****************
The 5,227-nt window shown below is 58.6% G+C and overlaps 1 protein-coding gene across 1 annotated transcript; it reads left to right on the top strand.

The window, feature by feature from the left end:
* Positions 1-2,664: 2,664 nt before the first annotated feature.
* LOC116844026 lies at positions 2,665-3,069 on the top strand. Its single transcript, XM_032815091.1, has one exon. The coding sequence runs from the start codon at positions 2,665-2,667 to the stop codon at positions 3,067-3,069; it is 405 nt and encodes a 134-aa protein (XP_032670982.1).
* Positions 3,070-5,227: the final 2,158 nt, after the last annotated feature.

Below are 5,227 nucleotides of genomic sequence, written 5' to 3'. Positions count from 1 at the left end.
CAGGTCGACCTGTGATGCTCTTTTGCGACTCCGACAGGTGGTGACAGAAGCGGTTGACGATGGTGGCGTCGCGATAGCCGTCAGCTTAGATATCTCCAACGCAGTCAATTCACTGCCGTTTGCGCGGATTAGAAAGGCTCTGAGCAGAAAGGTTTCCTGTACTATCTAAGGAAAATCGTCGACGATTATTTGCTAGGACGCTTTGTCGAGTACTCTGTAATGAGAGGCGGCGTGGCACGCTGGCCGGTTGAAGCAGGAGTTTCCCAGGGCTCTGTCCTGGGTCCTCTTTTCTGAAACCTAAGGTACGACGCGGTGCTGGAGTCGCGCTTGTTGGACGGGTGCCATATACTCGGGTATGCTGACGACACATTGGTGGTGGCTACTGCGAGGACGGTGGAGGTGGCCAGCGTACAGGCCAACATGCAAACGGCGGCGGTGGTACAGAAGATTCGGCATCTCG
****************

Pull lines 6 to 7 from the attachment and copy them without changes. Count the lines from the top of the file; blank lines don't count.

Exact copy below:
Below are 5,227 nucleotides of genomic sequence, written 5' to 3'. Positions count from 1 at the left end.
CAGGTCGACCTGTGATGCTCTTTTGCGACTCCGACAGGTGGTGACAGAAGCGGTTGACGATGGTGGCGTCGCGATAGCCGTCAGCTTAGATATCTCCAACGCAGTCAATTCACTGCCGTTTGCGCGGATTAGAAAGGCTCTGAGCAGAAAGGTTTCCTGTACTATCTAAGGAAAATCGTCGACGATTATTTGCTAGGACGCTTTGTCGAGTACTCTGTAATGAGAGGCGGCGTGGCACGCTGGCCGGTTGAAGCAGGAGTTTCCCAGGGCTCTGTCCTGGGTCCTCTTTTCTGAAACCTAAGGTACGACGCGGTGCTGGAGTCGCGCTTGTTGGACGGGTGCCATATACTCGGGTATGCTGACGACACATTGGTGGTGGCTACTGCGAGGACGGTGGAGGTGGCCAGCGTACAGGCCAACATGCAAACGGCGGCGGTGGTACAGAAGATTCGGCATCTCG